Testimony by Nancy Keenan, Director of Education Policy, People For the American Way before the Select Committee on Constitutional Amendment Implementation The Florida Senate on Implementation of Voter-Approved Amendment 9
The $2.23 trillion federal budget that President Bush sent to Congress this week effectively asks House and Senate members to serve as willing accomplices in a scheme that seriously shortchanges children, seniors, low-income families and others who are among the most vulnerable Americans. The president’s new budget demonstrates that the Bush moniker of “compassionate conservative” is a veneer, not the values guiding this White House.
President Bush's commission on Title IX has endorsed recommendations in their final meeting that threaten three decades of progress toward equal funding and opportunity. Instead of focusing on the limited enforcement of Title IX since its passage thirty years ago, the commission chose to examine a wide range of proposals to alter or weaken the legislation.
Statement by PFAWF President Ralph G. Neas Welcomes Condoleezza Rice’s Message on Affirmative Action
President Bush's urging the Supreme Court to rule against the University of Michigan's affirmative action program shows that his administration's policies on civil rights and equal opportunity bear no relation to its rhetoric. It also puts Bush at odds with members of the military and business community who have come out in support of the University of Michigan program.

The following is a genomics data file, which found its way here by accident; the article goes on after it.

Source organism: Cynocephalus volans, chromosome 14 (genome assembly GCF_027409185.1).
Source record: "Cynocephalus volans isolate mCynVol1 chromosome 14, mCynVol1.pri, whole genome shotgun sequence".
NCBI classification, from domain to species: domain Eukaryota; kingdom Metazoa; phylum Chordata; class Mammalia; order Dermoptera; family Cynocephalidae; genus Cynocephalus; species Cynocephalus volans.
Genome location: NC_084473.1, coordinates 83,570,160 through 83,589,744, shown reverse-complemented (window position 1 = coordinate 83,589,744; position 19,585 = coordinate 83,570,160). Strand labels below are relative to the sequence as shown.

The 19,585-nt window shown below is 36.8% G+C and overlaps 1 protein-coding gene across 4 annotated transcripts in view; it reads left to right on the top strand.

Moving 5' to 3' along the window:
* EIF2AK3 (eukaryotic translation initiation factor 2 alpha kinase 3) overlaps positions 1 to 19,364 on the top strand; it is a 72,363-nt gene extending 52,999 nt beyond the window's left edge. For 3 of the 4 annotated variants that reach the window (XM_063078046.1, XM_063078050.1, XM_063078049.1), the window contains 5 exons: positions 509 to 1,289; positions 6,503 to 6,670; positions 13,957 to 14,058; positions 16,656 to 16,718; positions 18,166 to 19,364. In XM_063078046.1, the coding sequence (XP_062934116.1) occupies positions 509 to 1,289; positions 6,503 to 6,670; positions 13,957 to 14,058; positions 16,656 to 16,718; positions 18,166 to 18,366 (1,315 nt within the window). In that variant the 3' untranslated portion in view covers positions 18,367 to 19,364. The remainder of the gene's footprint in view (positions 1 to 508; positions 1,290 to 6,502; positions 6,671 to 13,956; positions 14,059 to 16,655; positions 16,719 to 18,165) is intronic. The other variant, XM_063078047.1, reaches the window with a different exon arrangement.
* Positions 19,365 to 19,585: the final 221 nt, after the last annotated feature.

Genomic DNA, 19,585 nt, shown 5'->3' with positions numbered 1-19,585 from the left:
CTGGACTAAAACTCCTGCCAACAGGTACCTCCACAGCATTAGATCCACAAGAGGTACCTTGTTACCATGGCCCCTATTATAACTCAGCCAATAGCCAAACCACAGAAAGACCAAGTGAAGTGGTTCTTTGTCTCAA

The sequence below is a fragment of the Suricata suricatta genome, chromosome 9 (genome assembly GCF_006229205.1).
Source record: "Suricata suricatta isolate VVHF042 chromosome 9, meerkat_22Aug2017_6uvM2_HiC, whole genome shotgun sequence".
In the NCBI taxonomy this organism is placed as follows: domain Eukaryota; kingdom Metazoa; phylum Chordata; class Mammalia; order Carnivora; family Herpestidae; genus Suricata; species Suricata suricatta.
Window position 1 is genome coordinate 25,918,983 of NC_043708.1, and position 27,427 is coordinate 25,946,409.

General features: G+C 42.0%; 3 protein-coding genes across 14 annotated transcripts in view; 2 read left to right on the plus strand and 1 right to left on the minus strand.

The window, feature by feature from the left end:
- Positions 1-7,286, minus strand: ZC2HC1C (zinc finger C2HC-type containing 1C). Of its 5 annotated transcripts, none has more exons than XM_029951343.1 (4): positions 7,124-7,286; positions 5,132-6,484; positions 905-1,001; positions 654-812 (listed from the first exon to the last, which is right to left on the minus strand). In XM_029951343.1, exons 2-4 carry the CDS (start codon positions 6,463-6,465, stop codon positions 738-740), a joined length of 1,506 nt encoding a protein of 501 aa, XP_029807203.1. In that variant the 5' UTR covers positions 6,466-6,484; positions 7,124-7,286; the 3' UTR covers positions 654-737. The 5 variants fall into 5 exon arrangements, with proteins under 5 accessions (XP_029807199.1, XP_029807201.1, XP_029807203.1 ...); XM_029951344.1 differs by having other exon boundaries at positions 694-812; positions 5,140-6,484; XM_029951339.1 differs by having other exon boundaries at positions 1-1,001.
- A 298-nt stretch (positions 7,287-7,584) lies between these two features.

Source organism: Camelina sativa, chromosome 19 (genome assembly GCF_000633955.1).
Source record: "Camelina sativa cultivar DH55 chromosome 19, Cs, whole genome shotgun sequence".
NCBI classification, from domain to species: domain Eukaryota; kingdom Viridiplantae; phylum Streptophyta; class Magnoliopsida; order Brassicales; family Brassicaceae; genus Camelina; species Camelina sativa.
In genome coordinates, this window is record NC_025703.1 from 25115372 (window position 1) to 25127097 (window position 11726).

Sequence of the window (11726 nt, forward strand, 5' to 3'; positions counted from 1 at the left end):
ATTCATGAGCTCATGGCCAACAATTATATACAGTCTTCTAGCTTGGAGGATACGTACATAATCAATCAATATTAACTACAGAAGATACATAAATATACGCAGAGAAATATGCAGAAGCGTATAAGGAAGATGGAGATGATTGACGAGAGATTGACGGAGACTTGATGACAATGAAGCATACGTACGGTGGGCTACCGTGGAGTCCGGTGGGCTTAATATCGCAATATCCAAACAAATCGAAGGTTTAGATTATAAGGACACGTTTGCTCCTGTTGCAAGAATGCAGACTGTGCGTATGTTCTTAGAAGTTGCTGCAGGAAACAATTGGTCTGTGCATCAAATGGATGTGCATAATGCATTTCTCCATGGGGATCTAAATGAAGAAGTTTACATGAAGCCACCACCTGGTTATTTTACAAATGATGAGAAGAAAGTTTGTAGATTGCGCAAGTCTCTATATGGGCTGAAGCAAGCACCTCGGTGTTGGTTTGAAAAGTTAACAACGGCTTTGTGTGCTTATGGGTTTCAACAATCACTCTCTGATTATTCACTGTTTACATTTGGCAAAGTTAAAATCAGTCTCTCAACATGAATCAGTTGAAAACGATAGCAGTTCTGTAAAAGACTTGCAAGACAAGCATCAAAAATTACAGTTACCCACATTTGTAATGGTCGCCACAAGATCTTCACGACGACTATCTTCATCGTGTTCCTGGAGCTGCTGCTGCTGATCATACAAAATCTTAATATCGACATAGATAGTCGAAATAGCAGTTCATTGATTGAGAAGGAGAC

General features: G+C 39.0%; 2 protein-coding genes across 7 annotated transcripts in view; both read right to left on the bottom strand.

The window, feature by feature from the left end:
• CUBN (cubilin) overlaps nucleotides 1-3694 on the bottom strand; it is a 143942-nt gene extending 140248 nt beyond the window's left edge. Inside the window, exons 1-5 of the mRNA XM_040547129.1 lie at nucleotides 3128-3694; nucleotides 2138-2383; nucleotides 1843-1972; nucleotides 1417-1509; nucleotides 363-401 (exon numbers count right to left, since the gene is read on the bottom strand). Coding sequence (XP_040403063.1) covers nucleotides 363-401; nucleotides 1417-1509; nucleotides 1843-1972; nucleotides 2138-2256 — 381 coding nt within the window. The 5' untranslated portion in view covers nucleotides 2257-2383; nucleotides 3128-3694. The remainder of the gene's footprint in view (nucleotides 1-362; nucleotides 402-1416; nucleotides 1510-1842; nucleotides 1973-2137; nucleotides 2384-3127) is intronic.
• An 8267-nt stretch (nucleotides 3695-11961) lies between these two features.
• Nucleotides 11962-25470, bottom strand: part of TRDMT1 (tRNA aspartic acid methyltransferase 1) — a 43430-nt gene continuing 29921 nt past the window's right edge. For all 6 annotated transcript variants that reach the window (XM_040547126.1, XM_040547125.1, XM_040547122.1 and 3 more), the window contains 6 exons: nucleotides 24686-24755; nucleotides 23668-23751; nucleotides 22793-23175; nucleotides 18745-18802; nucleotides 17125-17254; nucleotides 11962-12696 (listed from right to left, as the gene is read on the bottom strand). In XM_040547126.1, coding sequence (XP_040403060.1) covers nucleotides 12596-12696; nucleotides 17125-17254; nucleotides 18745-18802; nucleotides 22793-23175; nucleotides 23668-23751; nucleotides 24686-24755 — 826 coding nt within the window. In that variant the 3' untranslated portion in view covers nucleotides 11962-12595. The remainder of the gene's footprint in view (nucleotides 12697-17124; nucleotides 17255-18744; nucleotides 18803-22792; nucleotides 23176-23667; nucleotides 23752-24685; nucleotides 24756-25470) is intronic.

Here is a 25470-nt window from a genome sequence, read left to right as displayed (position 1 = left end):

A review of 17 significant votes since Sen. Bill Frist joined the Senate in 1995 demonstrates that the possible replacements for Sen. Trent Lott have very similar voting records on a range of issues, including civil rights, affirmative action, hate crimes legislation, reproductive choice, private school vouchers, economic opportunity, and judicial nominations.
What exactly are the real civil rights agenda and the judicial philosophy of the Bush administration and Republican senators? This debate is urgently needed because the Republican Party’s civil rights problem is far broader and deeper than Trent Lott – and because the next 12 to 24 months could determine the law of the land for the next several decades. And if George Bush and Senate Republican leaders get their way – not just Trent Lott, but all the other contenders – they could turn back the clock on half a century of legal and constitutional protections.